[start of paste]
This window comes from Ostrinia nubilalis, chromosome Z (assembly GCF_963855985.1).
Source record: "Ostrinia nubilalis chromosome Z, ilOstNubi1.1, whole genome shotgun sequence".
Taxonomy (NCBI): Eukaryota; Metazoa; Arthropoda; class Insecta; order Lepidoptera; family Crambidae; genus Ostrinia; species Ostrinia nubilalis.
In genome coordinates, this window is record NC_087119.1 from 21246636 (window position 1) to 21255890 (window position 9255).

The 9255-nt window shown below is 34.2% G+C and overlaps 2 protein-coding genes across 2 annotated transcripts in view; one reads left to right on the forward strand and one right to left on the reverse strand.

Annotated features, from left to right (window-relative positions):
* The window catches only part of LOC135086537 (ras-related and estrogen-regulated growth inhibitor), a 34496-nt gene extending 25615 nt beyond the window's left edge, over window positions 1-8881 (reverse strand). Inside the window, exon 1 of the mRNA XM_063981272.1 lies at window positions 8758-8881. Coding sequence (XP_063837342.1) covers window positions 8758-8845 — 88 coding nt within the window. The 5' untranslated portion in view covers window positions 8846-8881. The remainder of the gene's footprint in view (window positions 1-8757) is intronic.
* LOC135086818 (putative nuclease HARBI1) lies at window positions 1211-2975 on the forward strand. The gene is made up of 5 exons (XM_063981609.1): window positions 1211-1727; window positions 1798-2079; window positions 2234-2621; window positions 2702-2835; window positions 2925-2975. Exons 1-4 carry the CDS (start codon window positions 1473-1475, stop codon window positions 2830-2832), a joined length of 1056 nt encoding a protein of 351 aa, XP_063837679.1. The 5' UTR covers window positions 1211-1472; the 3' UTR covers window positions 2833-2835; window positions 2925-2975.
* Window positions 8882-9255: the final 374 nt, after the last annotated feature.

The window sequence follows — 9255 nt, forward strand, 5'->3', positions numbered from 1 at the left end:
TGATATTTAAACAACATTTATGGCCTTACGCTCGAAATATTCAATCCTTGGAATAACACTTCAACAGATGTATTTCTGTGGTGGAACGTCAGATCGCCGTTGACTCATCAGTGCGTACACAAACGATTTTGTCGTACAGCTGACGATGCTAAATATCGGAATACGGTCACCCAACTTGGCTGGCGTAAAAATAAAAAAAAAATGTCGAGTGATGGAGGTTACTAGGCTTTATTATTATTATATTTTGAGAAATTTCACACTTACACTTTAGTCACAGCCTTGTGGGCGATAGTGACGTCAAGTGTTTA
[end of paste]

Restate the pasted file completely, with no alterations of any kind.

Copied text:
This window comes from Ostrinia nubilalis, chromosome Z (assembly GCF_963855985.1).
Source record: "Ostrinia nubilalis chromosome Z, ilOstNubi1.1, whole genome shotgun sequence".
Taxonomy (NCBI): Eukaryota; Metazoa; Arthropoda; class Insecta; order Lepidoptera; family Crambidae; genus Ostrinia; species Ostrinia nubilalis.
In genome coordinates, this window is record NC_087119.1 from 21246636 (window position 1) to 21255890 (window position 9255).

The 9255-nt window shown below is 34.2% G+C and overlaps 2 protein-coding genes across 2 annotated transcripts in view; one reads left to right on the forward strand and one right to left on the reverse strand.

Annotated features, from left to right (window-relative positions):
* The window catches only part of LOC135086537 (ras-related and estrogen-regulated growth inhibitor), a 34496-nt gene extending 25615 nt beyond the window's left edge, over window positions 1-8881 (reverse strand). Inside the window, exon 1 of the mRNA XM_063981272.1 lies at window positions 8758-8881. Coding sequence (XP_063837342.1) covers window positions 8758-8845 — 88 coding nt within the window. The 5' untranslated portion in view covers window positions 8846-8881. The remainder of the gene's footprint in view (window positions 1-8757) is intronic.
* LOC135086818 (putative nuclease HARBI1) lies at window positions 1211-2975 on the forward strand. The gene is made up of 5 exons (XM_063981609.1): window positions 1211-1727; window positions 1798-2079; window positions 2234-2621; window positions 2702-2835; window positions 2925-2975. Exons 1-4 carry the CDS (start codon window positions 1473-1475, stop codon window positions 2830-2832), a joined length of 1056 nt encoding a protein of 351 aa, XP_063837679.1. The 5' UTR covers window positions 1211-1472; the 3' UTR covers window positions 2833-2835; window positions 2925-2975.
* Window positions 8882-9255: the final 374 nt, after the last annotated feature.

The window sequence follows — 9255 nt, forward strand, 5'->3', positions numbered from 1 at the left end:
TGATATTTAAACAACATTTATGGCCTTACGCTCGAAATATTCAATCCTTGGAATAACACTTCAACAGATGTATTTCTGTGGTGGAACGTCAGATCGCCGTTGACTCATCAGTGCGTACACAAACGATTTTGTCGTACAGCTGACGATGCTAAATATCGGAATACGGTCACCCAACTTGGCTGGCGTAAAAATAAAAAAAAAATGTCGAGTGATGGAGGTTACTAGGCTTTATTATTATTATATTTTGAGAAATTTCACACTTACACTTTAGTCACAGCCTTGTGGGCGATAGTGACGTCAAGTGTTTA